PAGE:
About Air Force ROTC
What Is ROTC and What does it Stand For?
The Reserve Officer Training Corps (ROTC) is a training program of the United States armed forces present on college campuses to recruit and educate commissioned officers. It is designed as a college elective, and studies focus on leadership development, problem solving, strategic planning, and professional ethics. ROTC commissions roughly 60% of all officers in the U.S. Armed Forces. Other officers are commissioned through the academies (such as the Air Force Academy in Colorado Springs) and OTS (Officer Training School). For more information on Air Force ROTC look up AFROTC.com.
A Little Bit of History
The first Air Force ROTC units were established between 1920 and 1923 at the University of California at Berkeley, Georgia Institute of Technology, the University of Illinois, the University of Washington, Massachusetts Institute of Technology, and Texas Agricultural and Mechanical College. After World War II Gen. Dwight D. Eisenhower, chief of staff of the War Department, signed General Order No. 124, establishing Air ROTC units at 77 colleges and universities throughout the nation. Today, there are 144 AFROTC Detachments on American colleges and university campuses with cross-town arrangements with over 1025 other schools. For more AFROTC history, see the official history section of AFROTC.com.
About the Program
General Military Course
The first two years of the Air Force ROTC four-year program, the General Military Course (GMC), consist of one hour of classroom work and one to two hours of leadership laboratory each week. The General Military Course is an opportunity for students not on an Air Force ROTC scholarship to try out the program with no obligation. After completing General Military Course requirements, if you wish to compete for entry into the last two years of the program, the Professional Officer Course, you must do so under the requirements of the Professional Officer Course selection system. This system uses qualitative factors, such as grade point average, unit commander evaluation and aptitude test scores to determine if you have officer potential. After selection, you must successfully complete a summer four-week field-training unit at an assigned Air Force base before entering the Professional Officer Course. And once you’re enrolled in the Professional Officer Course you must attend class three hours a week and participate in a weekly leadership laboratory (lasting from one to two hours).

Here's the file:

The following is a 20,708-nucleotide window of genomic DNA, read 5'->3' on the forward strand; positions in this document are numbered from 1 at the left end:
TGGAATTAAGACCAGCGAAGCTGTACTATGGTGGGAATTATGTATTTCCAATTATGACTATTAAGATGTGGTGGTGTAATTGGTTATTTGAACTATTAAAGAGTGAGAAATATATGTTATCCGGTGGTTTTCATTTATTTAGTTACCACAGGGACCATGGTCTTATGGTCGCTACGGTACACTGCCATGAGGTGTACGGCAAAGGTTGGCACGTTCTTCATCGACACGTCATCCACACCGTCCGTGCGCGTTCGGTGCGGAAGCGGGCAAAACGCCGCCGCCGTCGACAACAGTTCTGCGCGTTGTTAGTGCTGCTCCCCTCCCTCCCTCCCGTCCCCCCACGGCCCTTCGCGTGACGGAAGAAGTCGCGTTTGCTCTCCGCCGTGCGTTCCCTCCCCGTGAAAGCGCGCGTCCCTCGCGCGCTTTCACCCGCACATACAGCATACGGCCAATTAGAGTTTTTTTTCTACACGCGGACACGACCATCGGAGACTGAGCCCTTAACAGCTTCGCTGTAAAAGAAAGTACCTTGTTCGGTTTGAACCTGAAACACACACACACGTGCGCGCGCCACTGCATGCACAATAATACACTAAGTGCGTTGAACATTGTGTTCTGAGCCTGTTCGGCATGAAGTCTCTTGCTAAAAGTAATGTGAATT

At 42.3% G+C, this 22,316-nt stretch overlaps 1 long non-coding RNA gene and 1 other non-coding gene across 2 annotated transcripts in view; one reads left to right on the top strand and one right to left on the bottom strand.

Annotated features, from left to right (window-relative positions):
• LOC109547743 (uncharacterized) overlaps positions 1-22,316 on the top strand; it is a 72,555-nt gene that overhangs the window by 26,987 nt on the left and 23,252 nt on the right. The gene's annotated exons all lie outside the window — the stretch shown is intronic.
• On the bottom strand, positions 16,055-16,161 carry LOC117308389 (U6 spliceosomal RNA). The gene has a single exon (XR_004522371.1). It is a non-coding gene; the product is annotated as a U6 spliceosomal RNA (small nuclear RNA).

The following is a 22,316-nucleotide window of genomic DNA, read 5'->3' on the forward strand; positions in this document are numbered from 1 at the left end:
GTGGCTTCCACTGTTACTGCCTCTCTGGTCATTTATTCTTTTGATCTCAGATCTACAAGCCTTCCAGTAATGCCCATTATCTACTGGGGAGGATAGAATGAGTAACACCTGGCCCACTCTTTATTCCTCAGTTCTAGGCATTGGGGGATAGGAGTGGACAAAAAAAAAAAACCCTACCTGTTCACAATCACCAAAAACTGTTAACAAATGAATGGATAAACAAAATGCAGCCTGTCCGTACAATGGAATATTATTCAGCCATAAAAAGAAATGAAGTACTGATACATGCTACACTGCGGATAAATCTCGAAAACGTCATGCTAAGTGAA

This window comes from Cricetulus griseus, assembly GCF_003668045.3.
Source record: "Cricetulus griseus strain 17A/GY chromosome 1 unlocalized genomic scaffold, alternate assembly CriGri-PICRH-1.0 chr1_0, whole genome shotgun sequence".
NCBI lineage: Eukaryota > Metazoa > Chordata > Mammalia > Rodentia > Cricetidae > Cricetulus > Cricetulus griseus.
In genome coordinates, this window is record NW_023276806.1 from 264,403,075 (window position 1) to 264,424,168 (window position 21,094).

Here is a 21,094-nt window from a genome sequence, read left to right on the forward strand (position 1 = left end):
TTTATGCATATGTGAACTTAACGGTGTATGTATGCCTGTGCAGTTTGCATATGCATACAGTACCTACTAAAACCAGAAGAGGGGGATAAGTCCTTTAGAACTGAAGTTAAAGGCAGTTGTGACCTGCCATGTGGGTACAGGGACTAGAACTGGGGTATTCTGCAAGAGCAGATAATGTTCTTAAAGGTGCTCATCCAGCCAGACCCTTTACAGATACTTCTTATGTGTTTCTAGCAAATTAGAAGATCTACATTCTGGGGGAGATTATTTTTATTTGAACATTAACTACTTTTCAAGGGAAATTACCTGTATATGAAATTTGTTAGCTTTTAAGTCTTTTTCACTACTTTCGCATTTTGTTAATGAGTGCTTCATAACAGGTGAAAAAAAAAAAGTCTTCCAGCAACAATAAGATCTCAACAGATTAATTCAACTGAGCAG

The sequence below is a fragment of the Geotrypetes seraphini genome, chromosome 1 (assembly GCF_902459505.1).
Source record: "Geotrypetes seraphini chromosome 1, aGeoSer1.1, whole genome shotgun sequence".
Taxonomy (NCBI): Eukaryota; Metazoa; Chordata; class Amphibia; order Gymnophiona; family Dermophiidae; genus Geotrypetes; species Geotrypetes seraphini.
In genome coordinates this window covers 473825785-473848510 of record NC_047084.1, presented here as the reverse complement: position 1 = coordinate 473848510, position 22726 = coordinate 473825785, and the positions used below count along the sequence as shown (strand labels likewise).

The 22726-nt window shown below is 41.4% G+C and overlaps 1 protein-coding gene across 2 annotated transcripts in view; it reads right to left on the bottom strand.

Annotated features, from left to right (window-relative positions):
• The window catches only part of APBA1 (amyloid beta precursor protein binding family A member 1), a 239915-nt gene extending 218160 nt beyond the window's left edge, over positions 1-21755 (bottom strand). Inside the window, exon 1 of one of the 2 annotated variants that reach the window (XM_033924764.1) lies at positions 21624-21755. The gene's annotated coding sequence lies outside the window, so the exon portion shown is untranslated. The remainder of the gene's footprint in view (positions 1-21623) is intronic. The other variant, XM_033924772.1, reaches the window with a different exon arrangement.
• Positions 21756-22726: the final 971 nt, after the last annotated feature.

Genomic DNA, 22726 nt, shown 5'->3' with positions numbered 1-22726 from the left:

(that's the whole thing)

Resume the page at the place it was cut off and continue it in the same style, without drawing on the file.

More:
Professional Officer Course
In the Professional Officer Course (POC), you apply what you have learned in the General Military Course and at field-training units. And in Professional Officer Corps you actually conduct the leadership laboratories and manage the unit’s cadet corps. Each unit has a cadet corps based on the Air Force organizational pattern of flight, squadron, group and wing. Professional Officer Course classes are small. Emphasis is placed on group discussions and cadet presentations. Classroom topics include management, communication skills and national defense policy. And once you’ve enrolled in the Professional Officer Course, you’re enlisted in the Air Force Reserve and assigned to the Obligated Reserve Section. This entitles you to a monthly $450-$500 nontaxable subsistence allowance during the academic year.
For full details, see the program requirements page of AFROTC.com.